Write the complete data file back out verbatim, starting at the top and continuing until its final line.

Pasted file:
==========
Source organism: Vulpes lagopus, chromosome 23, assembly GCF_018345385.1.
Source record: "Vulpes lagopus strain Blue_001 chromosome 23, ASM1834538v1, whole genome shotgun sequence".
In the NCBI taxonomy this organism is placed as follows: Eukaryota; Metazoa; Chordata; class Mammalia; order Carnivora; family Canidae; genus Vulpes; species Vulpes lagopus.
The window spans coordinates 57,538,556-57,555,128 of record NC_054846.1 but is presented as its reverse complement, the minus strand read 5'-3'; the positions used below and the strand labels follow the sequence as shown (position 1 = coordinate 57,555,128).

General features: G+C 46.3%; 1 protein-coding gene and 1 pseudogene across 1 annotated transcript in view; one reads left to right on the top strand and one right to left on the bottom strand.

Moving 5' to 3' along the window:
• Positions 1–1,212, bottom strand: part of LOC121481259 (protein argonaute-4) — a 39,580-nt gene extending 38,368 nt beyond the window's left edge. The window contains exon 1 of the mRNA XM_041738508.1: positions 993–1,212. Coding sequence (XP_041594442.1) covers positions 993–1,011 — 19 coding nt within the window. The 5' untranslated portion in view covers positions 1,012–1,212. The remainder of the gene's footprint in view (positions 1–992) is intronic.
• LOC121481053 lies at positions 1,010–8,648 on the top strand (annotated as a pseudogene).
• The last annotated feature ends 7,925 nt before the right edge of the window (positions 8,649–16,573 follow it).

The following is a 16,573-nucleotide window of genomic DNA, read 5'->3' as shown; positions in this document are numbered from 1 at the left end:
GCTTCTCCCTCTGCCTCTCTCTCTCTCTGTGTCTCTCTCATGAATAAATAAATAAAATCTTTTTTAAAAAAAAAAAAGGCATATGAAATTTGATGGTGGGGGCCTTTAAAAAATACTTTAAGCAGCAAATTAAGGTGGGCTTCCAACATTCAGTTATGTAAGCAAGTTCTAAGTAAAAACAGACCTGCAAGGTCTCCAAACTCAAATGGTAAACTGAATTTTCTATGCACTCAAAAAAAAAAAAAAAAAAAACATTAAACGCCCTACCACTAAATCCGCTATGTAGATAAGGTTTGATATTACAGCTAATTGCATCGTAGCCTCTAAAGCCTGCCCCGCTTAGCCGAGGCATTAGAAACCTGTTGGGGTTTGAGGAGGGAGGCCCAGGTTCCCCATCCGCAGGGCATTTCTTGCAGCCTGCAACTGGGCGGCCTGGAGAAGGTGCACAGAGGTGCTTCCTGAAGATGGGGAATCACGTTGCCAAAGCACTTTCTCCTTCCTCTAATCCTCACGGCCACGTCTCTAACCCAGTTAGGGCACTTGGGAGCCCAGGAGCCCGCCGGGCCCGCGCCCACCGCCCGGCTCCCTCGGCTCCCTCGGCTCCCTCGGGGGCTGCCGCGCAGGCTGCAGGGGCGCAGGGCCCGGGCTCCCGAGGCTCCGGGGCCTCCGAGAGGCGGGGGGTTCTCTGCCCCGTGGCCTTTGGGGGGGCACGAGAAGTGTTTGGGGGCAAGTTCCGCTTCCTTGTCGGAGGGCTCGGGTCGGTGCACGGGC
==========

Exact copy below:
Source organism: Vulpes lagopus, chromosome 23, assembly GCF_018345385.1.
Source record: "Vulpes lagopus strain Blue_001 chromosome 23, ASM1834538v1, whole genome shotgun sequence".
In the NCBI taxonomy this organism is placed as follows: Eukaryota; Metazoa; Chordata; class Mammalia; order Carnivora; family Canidae; genus Vulpes; species Vulpes lagopus.
The window spans coordinates 57,538,556-57,555,128 of record NC_054846.1 but is presented as its reverse complement, the minus strand read 5'-3'; the positions used below and the strand labels follow the sequence as shown (position 1 = coordinate 57,555,128).

General features: G+C 46.3%; 1 protein-coding gene and 1 pseudogene across 1 annotated transcript in view; one reads left to right on the top strand and one right to left on the bottom strand.

Moving 5' to 3' along the window:
• Positions 1–1,212, bottom strand: part of LOC121481259 (protein argonaute-4) — a 39,580-nt gene extending 38,368 nt beyond the window's left edge. The window contains exon 1 of the mRNA XM_041738508.1: positions 993–1,212. Coding sequence (XP_041594442.1) covers positions 993–1,011 — 19 coding nt within the window. The 5' untranslated portion in view covers positions 1,012–1,212. The remainder of the gene's footprint in view (positions 1–992) is intronic.
• LOC121481053 lies at positions 1,010–8,648 on the top strand (annotated as a pseudogene).
• The last annotated feature ends 7,925 nt before the right edge of the window (positions 8,649–16,573 follow it).

The following is a 16,573-nucleotide window of genomic DNA, read 5'->3' as shown; positions in this document are numbered from 1 at the left end:
GCTTCTCCCTCTGCCTCTCTCTCTCTCTGTGTCTCTCTCATGAATAAATAAATAAAATCTTTTTTAAAAAAAAAAAAGGCATATGAAATTTGATGGTGGGGGCCTTTAAAAAATACTTTAAGCAGCAAATTAAGGTGGGCTTCCAACATTCAGTTATGTAAGCAAGTTCTAAGTAAAAACAGACCTGCAAGGTCTCCAAACTCAAATGGTAAACTGAATTTTCTATGCACTCAAAAAAAAAAAAAAAAAAAACATTAAACGCCCTACCACTAAATCCGCTATGTAGATAAGGTTTGATATTACAGCTAATTGCATCGTAGCCTCTAAAGCCTGCCCCGCTTAGCCGAGGCATTAGAAACCTGTTGGGGTTTGAGGAGGGAGGCCCAGGTTCCCCATCCGCAGGGCATTTCTTGCAGCCTGCAACTGGGCGGCCTGGAGAAGGTGCACAGAGGTGCTTCCTGAAGATGGGGAATCACGTTGCCAAAGCACTTTCTCCTTCCTCTAATCCTCACGGCCACGTCTCTAACCCAGTTAGGGCACTTGGGAGCCCAGGAGCCCGCCGGGCCCGCGCCCACCGCCCGGCTCCCTCGGCTCCCTCGGCTCCCTCGGGGGCTGCCGCGCAGGCTGCAGGGGCGCAGGGCCCGGGCTCCCGAGGCTCCGGGGCCTCCGAGAGGCGGGGGGTTCTCTGCCCCGTGGCCTTTGGGGGGGCACGAGAAGTGTTTGGGGGCAAGTTCCGCTTCCTTGTCGGAGGGCTCGGGTCGGTGCACGGGC